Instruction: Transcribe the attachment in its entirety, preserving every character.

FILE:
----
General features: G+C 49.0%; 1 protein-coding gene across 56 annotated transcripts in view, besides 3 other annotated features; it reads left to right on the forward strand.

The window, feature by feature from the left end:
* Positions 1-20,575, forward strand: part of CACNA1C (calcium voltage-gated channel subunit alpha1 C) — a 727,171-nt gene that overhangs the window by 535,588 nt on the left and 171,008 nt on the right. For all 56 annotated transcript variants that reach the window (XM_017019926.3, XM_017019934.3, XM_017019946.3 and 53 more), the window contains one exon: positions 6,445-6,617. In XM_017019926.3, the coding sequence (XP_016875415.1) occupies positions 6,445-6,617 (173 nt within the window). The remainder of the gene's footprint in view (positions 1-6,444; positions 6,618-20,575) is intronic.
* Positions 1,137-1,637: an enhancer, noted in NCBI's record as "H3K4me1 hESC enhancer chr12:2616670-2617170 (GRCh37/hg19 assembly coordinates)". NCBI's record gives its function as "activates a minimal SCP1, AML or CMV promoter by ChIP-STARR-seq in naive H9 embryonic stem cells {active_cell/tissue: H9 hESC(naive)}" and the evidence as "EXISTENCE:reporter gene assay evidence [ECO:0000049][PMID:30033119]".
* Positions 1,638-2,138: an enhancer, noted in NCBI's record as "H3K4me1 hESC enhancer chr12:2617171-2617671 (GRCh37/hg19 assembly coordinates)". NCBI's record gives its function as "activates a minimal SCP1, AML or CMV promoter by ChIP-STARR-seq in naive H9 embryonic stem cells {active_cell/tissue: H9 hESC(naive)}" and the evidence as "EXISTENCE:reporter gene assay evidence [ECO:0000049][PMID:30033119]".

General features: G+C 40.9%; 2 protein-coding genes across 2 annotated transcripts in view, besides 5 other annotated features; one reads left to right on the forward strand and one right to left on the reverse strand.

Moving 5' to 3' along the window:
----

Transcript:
General features: G+C 49.0%; 1 protein-coding gene across 56 annotated transcripts in view, besides 3 other annotated features; it reads left to right on the forward strand.

The window, feature by feature from the left end:
* Positions 1-20,575, forward strand: part of CACNA1C (calcium voltage-gated channel subunit alpha1 C) — a 727,171-nt gene that overhangs the window by 535,588 nt on the left and 171,008 nt on the right. For all 56 annotated transcript variants that reach the window (XM_017019926.3, XM_017019934.3, XM_017019946.3 and 53 more), the window contains one exon: positions 6,445-6,617. In XM_017019926.3, the coding sequence (XP_016875415.1) occupies positions 6,445-6,617 (173 nt within the window). The remainder of the gene's footprint in view (positions 1-6,444; positions 6,618-20,575) is intronic.
* Positions 1,137-1,637: an enhancer, noted in NCBI's record as "H3K4me1 hESC enhancer chr12:2616670-2617170 (GRCh37/hg19 assembly coordinates)". NCBI's record gives its function as "activates a minimal SCP1, AML or CMV promoter by ChIP-STARR-seq in naive H9 embryonic stem cells {active_cell/tissue: H9 hESC(naive)}" and the evidence as "EXISTENCE:reporter gene assay evidence [ECO:0000049][PMID:30033119]".
* Positions 1,638-2,138: an enhancer, noted in NCBI's record as "H3K4me1 hESC enhancer chr12:2617171-2617671 (GRCh37/hg19 assembly coordinates)". NCBI's record gives its function as "activates a minimal SCP1, AML or CMV promoter by ChIP-STARR-seq in naive H9 embryonic stem cells {active_cell/tissue: H9 hESC(naive)}" and the evidence as "EXISTENCE:reporter gene assay evidence [ECO:0000049][PMID:30033119]".

General features: G+C 40.9%; 2 protein-coding genes across 2 annotated transcripts in view, besides 5 other annotated features; one reads left to right on the forward strand and one right to left on the reverse strand.

Moving 5' to 3' along the window: